Breaking the domestic violence cycle

Submitted by Dave Dunaway

SAFE San Juans Executive Director

I never met my grandma Ruth. The only pictures I have of her are as a nurse during WWII and then of her posing in front of her west Texas farmstead many years later. Her slight frame seems to hide the anger that knew no bounds. I see myself when I look at pictures of her face, but I know we are different because I am not consumed by rage. Badly abused by her father (my great-grandfather), she chose marriage as a way of escape. Sadly, her husband and two children suffered at her hand as she too had suffered. She hated marriage and hated men. At 18, Dad left home. Shortly thereafter, his parent’s marriage ended in divorce. I read the divorce papers. They were simple and awful. Grandpa chose words like “cruelty” and “emotional abandonment” to describe his experience. Dad rarely talked with us about those days; the pain of his childhood was something he didn’t want his children to carry. But, when he did talk, “cruelty” summarized his memories of a mom he hadn’t seen for decades.

Behaviors are learned, patterns are reinforced, cycles are repeated. I don’t know the family history beyond my great-grandfather, but I do know that what we call domestic violence was deeply entrenched in my family by the time Dad had his own choices to make. That I didn’t experience abuse at the hand of my dad (or mom) is a miracle. Dad attributed it to three things. The first was his own dad who treated him kindly. The second was another family that took him under their wings and included him as one of their own. The third happened around the time he married my mom; he learned about the love of God displayed in the person of Jesus. It was a message that convinced Dad he was loved and he mattered. When it was his turn to relate to a wife and children, Dad chose the path that matched his new sense of personal worth. He chose to love and shattered the cycle of abuse in his family. Dad liked to explain what shaped his decisions, but whether a person will be abusive or kind towards their own family is a choice that cannot be blamed on or credited to anyone else. Each person is personally responsible for how they treat others, and a history of experiencing abuse is no excuse for continuing it.

We will all be remembered; those who follow behind will consider the outcome of our lives and decide if our choices are worth repeating. Dad died in 2017. Shortly before he died, my Dad’s medical partner of over 40 years told me, “Your dad is the most loving and grace-filled person I have ever met.”I agree. Dad was highly successful too, but the memory I carry is of being loved by a kind and grace-filled father. His family was never his problem; we were always his joy. We did not stand in the way of his success; we were a measure of it. Our needs were not a burden, he delighted in supporting us and seeing us thrive. Dad chose to see every person through the same lens he saw himself — loved and they mattered. In the many decisions I must constantly makeover how to treat my own family, I consider the outcome of Dad’s choices and find them worth repeating. As I work alongside SAFE San Juans’ staff to carry out our mission of seeing domestic violence end, I find hope pointing towards Dad’s example and saying, “Be like him.”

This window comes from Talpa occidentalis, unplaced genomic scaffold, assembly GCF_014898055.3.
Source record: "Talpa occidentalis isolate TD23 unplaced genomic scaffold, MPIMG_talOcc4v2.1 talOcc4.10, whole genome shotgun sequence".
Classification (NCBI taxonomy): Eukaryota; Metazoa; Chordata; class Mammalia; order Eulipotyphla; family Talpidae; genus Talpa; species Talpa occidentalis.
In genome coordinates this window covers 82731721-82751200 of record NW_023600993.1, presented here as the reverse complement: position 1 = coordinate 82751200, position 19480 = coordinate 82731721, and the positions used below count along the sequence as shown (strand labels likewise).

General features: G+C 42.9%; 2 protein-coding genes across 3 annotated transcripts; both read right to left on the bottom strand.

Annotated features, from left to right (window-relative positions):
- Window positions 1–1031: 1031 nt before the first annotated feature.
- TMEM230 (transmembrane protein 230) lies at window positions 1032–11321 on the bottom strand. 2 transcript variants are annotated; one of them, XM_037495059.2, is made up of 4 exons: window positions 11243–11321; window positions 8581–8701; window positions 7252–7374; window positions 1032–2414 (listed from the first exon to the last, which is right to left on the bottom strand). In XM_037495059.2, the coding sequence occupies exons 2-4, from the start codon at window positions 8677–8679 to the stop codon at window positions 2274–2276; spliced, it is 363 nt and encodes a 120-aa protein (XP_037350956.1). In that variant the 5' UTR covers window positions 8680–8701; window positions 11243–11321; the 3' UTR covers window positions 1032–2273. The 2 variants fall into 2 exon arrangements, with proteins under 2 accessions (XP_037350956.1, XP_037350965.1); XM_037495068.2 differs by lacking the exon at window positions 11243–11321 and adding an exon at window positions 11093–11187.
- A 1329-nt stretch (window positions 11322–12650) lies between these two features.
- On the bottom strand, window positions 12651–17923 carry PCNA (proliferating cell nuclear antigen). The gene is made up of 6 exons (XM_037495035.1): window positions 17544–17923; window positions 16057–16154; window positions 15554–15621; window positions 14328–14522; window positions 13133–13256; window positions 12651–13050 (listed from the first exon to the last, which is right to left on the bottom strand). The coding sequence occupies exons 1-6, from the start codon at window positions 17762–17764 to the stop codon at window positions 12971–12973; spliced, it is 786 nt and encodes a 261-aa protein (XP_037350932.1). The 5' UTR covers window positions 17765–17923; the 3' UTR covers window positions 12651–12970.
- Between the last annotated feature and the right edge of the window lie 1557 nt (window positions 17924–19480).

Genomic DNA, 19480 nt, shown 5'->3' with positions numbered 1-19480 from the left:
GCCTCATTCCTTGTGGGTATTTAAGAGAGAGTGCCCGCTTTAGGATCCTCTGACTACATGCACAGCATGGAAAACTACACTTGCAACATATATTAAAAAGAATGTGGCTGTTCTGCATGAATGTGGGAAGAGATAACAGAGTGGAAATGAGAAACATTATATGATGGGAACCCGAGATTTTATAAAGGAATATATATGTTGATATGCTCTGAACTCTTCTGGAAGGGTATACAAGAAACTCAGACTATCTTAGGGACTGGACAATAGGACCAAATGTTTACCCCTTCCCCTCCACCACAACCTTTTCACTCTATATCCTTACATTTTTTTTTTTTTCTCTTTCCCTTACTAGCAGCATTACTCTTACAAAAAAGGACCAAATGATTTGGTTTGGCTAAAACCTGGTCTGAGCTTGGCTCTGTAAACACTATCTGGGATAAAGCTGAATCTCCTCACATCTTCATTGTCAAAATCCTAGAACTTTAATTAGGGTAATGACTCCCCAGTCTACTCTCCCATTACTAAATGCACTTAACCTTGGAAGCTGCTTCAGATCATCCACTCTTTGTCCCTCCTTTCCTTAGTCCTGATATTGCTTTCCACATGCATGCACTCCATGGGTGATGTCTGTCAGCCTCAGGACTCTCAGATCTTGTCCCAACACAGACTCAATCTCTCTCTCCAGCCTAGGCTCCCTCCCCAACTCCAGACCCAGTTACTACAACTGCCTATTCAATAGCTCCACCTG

Domestic violence is deeply rooted in the dynamics of power and control. Perhaps it makes more sense to look at it in reverse. In order to maintain control, people will exercise whatever power is available to them; if someone gets hurt, then so be it. But, love is rooted in the desire to seek the welfare of another person even at one’s own expense. Domestic violence demands control; Love shares. Domestic violence is intensely self-centered (as is sexual violence); Love is intensely other-centered. Domestic violence displays power; Love requires the courage to set aside power. Domestic Violence asks, “What can I take from you?”; Love asks, “What do you need from me?”Domestic violence is destructive (even to the abuser); Love builds all involved. There is a choice to make. Don’t just choose to not abuse – Choose to love and show others they are valued human beings who matter. Men are not the problem when it comes to domestic violence – and neither are women. Attitudes that devalue others and seek to control them are. The response to violence is to change how you see yourself and others. I find it helpful to point to those who have chosen the better path and say, “Be like them.”

October is Domestic Violence Awareness month. The staff at SAFE San Juans want to hear from you and honor the people in your life who chose to treat you with dignity, respect, and love rather than violence. Let’s hold them up as examples to follow. Do you have a story to tell? We would love to hear it and help you tell it. To talk with someone from SAFE San Juans, call 360-378-8680 or visit us online at www.safesj.org.